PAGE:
Nicolette Smith is an advocate for National Board Certification, a high-level teacher-training program that provides educators with the foundational and procedural tools to think systematically about their classroom practices, drawing upon personal experience to boost student success.

Labeled the “gold standard for the teaching profession,” the certification process is designed to provide teachers with a stronger knowledge and appreciation for:

Click here for the full conversation.

Spencer Stewart, 03/07/2017

Western Governors University Nevada Chancellor Spencer Stewart argues that technology is changing the most basic assumptions of classroom learning, as it transforms the group learning experience into one that is individualized.

Stewart, a former vice president of Nevada State College, is a proponent of Assembly Bill 110, which was introduced in the Assembly Education Committee on Feb. 7.

The measure focuses on competency-based learning (CBL) and would permit students to receive credit for a course of study without attending the classes if students are determined to be competent within that subject matter.

The WGU model is a competency-based model that’s dependent upon subject mastery, and Stewart argues that CBL and tech are a perfect match for how students learn in today’s world.

Stewart began our discussion citing some of the fundamental questions that underlie competency-based learning.

Read the full conversation here.

02/21/2017, Mary Jean Gallagher

Mary Jean Gallagher is a former Assistant Deputy Minister and Chief Student Achievement Officer for The Ministry of Education in Ontario, Canada, who travels much of the world explaining the transformational nature of shared instructional experiences in K-12 classrooms.

Gallagher appeared last week at a Nevada Succeeds’ Legislative Academy in Carson City to speak with state lawmakers and educators, where she discussed the power of collaborative teaching initiatives that find educators throughout school buildings working together and employing best practices to develop Professional Learning Communities. We spoke with her about the work she’s embraced.

Click here for the full conversation.

Adnan Khawaja, 02/07/2017

He was a shy young man who knew little about the social and cultural norms of life in the United States; just 15 years old, Adnan Khawaja and his family moved to Las Vegas 23 years ago from Pakistan.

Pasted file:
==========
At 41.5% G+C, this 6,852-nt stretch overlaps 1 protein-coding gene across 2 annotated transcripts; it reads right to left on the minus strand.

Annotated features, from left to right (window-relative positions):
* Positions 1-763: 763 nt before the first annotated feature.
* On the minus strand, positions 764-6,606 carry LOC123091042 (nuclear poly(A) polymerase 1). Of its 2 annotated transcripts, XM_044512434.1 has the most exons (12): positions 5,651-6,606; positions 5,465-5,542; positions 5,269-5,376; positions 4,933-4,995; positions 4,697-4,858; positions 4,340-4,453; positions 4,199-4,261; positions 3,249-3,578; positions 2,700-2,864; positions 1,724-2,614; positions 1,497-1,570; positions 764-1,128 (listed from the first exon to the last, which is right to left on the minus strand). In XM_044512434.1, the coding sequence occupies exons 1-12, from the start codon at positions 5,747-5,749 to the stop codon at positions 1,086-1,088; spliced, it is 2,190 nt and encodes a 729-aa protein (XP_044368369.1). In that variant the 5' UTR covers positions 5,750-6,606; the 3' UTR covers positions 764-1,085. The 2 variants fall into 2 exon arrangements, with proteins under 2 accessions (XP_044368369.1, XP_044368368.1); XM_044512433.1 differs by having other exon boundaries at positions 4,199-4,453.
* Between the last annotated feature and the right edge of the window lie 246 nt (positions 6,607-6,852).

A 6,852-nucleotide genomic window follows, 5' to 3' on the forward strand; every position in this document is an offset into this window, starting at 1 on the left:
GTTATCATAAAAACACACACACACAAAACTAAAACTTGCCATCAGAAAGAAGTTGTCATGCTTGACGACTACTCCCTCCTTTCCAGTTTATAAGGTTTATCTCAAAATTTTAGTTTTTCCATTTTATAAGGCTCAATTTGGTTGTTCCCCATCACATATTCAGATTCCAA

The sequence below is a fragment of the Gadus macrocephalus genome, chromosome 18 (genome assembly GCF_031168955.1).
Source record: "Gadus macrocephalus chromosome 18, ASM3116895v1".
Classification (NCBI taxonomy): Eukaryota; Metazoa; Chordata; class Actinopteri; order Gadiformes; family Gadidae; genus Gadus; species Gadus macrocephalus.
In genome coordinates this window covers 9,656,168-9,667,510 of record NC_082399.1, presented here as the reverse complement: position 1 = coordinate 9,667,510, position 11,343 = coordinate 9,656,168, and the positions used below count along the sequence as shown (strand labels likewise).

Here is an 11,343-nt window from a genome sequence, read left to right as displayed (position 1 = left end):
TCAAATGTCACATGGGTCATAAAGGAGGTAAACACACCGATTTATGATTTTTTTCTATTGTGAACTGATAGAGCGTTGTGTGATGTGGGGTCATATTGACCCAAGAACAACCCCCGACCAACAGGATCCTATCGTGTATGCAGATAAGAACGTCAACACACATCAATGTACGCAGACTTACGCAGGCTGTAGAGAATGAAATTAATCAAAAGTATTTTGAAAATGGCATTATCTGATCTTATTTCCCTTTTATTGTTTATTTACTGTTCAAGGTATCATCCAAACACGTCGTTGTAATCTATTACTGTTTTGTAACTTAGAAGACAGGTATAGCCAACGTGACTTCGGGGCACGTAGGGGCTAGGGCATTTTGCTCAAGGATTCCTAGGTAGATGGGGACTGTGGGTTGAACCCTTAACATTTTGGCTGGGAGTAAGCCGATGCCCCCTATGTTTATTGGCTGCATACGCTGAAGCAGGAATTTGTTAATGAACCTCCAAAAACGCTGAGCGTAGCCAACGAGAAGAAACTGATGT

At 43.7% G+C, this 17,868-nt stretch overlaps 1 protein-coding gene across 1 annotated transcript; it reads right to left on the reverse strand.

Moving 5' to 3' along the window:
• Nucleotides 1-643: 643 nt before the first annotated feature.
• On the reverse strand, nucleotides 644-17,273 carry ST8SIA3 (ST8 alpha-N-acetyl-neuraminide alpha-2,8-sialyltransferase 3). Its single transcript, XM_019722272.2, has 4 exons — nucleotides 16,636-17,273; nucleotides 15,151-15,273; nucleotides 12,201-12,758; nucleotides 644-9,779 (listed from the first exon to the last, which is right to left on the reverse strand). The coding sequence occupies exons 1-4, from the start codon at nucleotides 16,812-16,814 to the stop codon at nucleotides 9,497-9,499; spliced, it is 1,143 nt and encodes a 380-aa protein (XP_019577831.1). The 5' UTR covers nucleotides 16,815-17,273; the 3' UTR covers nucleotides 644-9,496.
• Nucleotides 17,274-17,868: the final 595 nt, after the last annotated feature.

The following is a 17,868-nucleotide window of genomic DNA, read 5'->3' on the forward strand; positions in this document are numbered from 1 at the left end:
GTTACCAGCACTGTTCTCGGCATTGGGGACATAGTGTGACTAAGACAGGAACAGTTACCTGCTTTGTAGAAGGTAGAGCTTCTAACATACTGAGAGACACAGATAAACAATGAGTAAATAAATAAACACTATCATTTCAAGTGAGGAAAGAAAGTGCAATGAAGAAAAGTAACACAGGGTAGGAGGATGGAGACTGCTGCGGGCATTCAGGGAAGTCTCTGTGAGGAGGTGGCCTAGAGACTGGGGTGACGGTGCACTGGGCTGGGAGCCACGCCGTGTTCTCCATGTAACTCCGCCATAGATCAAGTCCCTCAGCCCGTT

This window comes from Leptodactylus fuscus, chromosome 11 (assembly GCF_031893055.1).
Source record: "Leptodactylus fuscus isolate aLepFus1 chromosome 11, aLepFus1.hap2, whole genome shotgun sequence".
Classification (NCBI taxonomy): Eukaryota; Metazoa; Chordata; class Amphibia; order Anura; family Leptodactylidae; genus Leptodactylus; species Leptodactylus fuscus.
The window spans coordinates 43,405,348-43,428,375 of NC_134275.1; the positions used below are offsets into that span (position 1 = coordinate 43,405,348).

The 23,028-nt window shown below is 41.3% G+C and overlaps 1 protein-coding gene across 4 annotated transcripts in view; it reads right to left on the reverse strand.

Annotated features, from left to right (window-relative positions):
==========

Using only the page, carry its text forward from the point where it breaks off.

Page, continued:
Las Vegas was a natural destination for a family in pursuit of The American Dream. His mother’s extended Filipino-American relatives had lived here since the 1970s. So when young Adnan arrived there was some familiarity to be found, but a new language and culture, particularly one as high-powered as the Las Vegas version, all provided an existential shock to a teen-age boy trying to find his way in a foreign country.

Twenty-three years later, Khawaja, owner of Sky Vista Consulting, a Henderson marketing firm, has a perspective on the experience of immigrant students within our public education system, a perspective that’s particularly relevant in today’s diverse Clark County School District.

Read the full conversation here.

Allison Smith, 01/31/2017

The question hung there for Dr. Allison Smith. Why don’t young students of color go into the teaching profession? The career choice may get ripped in some quarters, but it’s important, professionally challenging work just like any other profession.

And yet, when you look at the national, state and local demographics for students enrolled in college education programs, a disproportionate percentage (when measured against national census figures), tend to be white.

Read the full conversation here.

Pat Hickey, 01/24/2017

“You can’t craft a solution to a major challenge with one ideology ramming through a solution without the participation of the other.”

Pat Hickey has worked as a reporter, newspaper columnist, editor and college journalism instructor. A fourth-generation Nevadan whose roots stretch back to the 1870s in the Carson Valley-Lake Tahoe region, he has served in the Nevada State Assembly and on the State Board of Education.

Hickey was recently hired as Executive Director of the Charter School Association of Nevada, and in this week’s Tuesday Conversation we talk about what he views as the underlying socioeconomic challenges that Nevadans must confront to improve the state’s entire education system.

Read the full conversation here.

Rick Crawford, 01/10/2017

Rick Crawford arrived in Southern Nevada in the 1970’s as a regional manager for the 7-11 convenience store chain, and in 1978 the Southern California native saw economic opportunity in the growing region and opened his first Green Valley Grocery store at the corner of Sunset Avenue and Green Valley Parkway. Today, he has more than 400 employees working in 53 stores.

Crawford and his wife, Jeri, are involved in a wide range of projects to help with the educational and cultural growth of Southern Nevadans. The Crawfords served as members of the founding board of The Smith Center for The Performing Arts, and for nearly a decade Jeri Crawford has been president of the Las Vegas Philharmonic.